Short source code examples

As a quick source code example, this is how I emulate pressing the Fn key on a Mac OS X keyboard using AppleScript:

tell application "System Events"
    key code 63
    key code 63
end tell

The key code for the Fn key is 63, so all that code does is emulate pressing that key twice. Doing this triggers the Mac speech-to-text facility, which I use in my Sarah application (like Siri for the Mac).

Without much introduction or discussion, here’s an example of how to use Scala’s Try, Success, and Failure classes:

I used the following Scala source code to build a semi-transparent dialog (a Java JFrame, actually) for the second version of Sarah:

Yesterday I needed to be able to specify a port with a git clone command, because the git server runs ssh on a non-standard port. In short, the solution was to put this text in my ~/.ssh/config file:

I get stock quotes on my Radio Pi system with this simple Python script:

These are some notes on how I installed a Play Framework + MongoDB application on a Linux server at A2 Hosting. These notes probably won’t make sense to other people, they’re just here for me. (Sorry about that, I don’t have a great way to post things here just for myself.)

Here are the notes:

Here’s a quick Linux Bash if/else example featuring an or clause:

#!/bin/bash

day_of_week=`date +"%a"`

if [ "$day_of_week" == "Sat" ] || [ "$day_of_week" == "Sat" ]; then
  echo 'Weekend!'
else
  echo 'Not weekend!'
fi

The if/or clause is similar to other if/or expressions, and uses the || syntax shown.

Until now I haven’t had a Sencha Touch app.js example out here, so here’s one:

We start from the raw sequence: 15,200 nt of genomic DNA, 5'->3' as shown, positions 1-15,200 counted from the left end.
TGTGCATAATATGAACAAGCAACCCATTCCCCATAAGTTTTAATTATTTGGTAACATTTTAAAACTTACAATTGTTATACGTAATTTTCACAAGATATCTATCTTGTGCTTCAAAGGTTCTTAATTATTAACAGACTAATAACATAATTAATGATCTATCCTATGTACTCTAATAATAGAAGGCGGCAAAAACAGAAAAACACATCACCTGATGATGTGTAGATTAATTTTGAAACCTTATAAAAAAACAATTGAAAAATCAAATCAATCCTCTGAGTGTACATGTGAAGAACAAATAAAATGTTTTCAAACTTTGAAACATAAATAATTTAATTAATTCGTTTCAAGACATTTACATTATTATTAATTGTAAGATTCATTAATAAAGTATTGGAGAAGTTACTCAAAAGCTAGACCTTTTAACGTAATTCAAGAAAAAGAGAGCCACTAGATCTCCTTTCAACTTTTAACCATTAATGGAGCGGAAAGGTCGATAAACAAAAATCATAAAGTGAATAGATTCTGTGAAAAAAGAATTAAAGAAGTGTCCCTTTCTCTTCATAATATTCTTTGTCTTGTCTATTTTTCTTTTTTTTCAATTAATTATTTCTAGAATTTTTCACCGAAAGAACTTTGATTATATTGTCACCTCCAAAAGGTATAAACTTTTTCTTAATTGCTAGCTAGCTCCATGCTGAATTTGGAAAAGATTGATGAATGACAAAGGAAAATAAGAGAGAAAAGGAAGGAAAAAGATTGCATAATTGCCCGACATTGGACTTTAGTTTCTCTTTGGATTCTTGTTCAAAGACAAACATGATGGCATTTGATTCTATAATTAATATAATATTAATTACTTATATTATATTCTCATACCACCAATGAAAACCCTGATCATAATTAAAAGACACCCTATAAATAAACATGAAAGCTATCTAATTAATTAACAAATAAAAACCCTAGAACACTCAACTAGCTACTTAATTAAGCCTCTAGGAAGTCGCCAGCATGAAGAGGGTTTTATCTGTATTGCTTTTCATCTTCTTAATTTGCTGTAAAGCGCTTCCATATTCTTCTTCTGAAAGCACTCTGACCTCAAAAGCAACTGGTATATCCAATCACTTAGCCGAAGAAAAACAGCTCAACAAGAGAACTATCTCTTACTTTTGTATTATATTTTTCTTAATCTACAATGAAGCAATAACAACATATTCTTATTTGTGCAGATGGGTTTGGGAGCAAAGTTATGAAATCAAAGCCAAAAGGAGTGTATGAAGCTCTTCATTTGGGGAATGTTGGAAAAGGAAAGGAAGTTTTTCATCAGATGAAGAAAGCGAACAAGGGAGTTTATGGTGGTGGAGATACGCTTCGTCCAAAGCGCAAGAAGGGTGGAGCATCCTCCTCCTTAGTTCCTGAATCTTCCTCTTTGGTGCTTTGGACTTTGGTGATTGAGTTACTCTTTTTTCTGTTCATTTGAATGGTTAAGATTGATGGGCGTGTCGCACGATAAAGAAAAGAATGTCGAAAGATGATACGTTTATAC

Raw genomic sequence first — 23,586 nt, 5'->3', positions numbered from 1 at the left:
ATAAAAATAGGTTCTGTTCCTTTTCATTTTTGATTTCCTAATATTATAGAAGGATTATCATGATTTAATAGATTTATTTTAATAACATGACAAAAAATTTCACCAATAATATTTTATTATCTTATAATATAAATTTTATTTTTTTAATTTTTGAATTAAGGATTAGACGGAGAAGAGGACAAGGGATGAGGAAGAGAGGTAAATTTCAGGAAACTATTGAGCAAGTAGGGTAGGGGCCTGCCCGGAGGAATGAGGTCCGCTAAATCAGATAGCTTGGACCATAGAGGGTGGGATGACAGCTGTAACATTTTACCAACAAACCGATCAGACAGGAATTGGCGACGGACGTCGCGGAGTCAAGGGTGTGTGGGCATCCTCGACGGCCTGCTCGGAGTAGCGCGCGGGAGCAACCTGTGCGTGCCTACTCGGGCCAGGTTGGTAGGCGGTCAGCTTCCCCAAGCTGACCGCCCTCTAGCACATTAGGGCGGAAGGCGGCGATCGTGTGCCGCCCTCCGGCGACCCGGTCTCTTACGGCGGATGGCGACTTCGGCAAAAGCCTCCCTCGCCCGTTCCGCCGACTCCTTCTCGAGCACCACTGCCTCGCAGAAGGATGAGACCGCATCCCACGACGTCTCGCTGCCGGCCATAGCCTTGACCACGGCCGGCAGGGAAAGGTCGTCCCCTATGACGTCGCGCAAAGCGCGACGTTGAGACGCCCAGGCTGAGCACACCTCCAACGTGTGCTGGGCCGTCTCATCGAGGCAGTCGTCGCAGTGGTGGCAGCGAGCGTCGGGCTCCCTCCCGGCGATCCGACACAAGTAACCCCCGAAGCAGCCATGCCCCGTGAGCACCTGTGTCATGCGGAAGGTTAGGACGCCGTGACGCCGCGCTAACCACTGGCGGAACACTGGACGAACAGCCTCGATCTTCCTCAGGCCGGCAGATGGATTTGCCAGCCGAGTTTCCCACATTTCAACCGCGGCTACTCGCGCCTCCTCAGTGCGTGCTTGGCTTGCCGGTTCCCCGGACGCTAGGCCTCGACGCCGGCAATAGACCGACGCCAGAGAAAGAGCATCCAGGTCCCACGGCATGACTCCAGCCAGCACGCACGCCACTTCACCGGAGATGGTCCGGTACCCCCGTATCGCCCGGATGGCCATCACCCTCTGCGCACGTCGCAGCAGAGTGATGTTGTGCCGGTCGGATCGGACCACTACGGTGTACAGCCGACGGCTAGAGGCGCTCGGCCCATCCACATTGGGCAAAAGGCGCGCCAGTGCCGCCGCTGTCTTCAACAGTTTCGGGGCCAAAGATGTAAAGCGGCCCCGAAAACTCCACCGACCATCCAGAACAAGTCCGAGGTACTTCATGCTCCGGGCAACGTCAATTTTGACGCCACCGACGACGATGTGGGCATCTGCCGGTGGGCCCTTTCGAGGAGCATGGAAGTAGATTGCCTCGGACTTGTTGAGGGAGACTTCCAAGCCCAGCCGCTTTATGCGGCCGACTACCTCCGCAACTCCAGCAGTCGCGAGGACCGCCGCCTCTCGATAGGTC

I normally don’t like to throw large blocks of code out here, but the following Sencha Touch source code shows how to use the refs config parameter.

refs documentation

Before getting to the source code, here are the refs comments you’ll find in the code:

"In the refs configuration, you can set up references to view instances. This allows you to retrieve and manipulate components on the page inside of your controller’s actions."

and:

The following Sencha Touch code shows how to define a Store, where the store references a model, has a proxy, and also uses some configuration parameters to help control the REST/GET URL/URI the store generates:

The following controller code shows how I dynamically render radio buttons in a Sencha Touch controller. Just scroll down and look for the recordedStreamsStore.each block of code:

The following code shows my current Sencha Touch utilities. Much of it comes from a Packt book I can’t remember the name of, but several of the JavaScript functions are my own:

This code shows how to add a title bar (titlebar) to a Sencha Touch panel:

The following code shows how I created a tab panel in a Sencha Touch application, with a few important parts highlighted:

The Sencha website has a few good examples of how to use an ActionSheet, including this basic one:

The following code shows how I set the margins on a Sencha Touch component (an item in a list of items):

{
    xtype: 'container',
    style: 'text-align: left; margin-left: 26px; margin-top:14px;',
    html: '<div>Funny - 20<br/>Voted Yes, But Not Worth It - 2</div>',
    id: 'checkboxView',
}

As shown, you do this by setting the style on the component.

It seems like the following code should have also worked, but it didn’t:

Nothing major to see here, but some Linux xscreensaver commands I don’t want to forget:

# download an xscreensaver package
$ sudo apt-get install xscreensaver-data-extra

# restart xscreensaver
$ pkill xscreensaver && xscreensaver -nosplash &

This example shows how to URL-encode HTTP query parameters using Ext.urlEncode in a Sencha ExtJS (or Touch) application:

Here is a small collection of Sencha ExtJS ‘Store’ objects from a recent project. I suspect they will also work with Sencha Touch, though I haven’t tried them there yet. (They may need a few small modifications, dunno.) I share them here hoping they will help anyone who needs to see some =Store= examples.

First, this Store object is named Users:

As a quick example of how to loop over each element in a Sencha Touch or ExtJS store, I use the following code to dynamically create a series of checkboxes.

In short, in a Sencha controller:

Ext.define('Focus.controller.Projects', {
    extend: 'Ext.app.Controller',

I declare a Store:

stores: [
    'Tasks'
],

then later create a reference to the Store: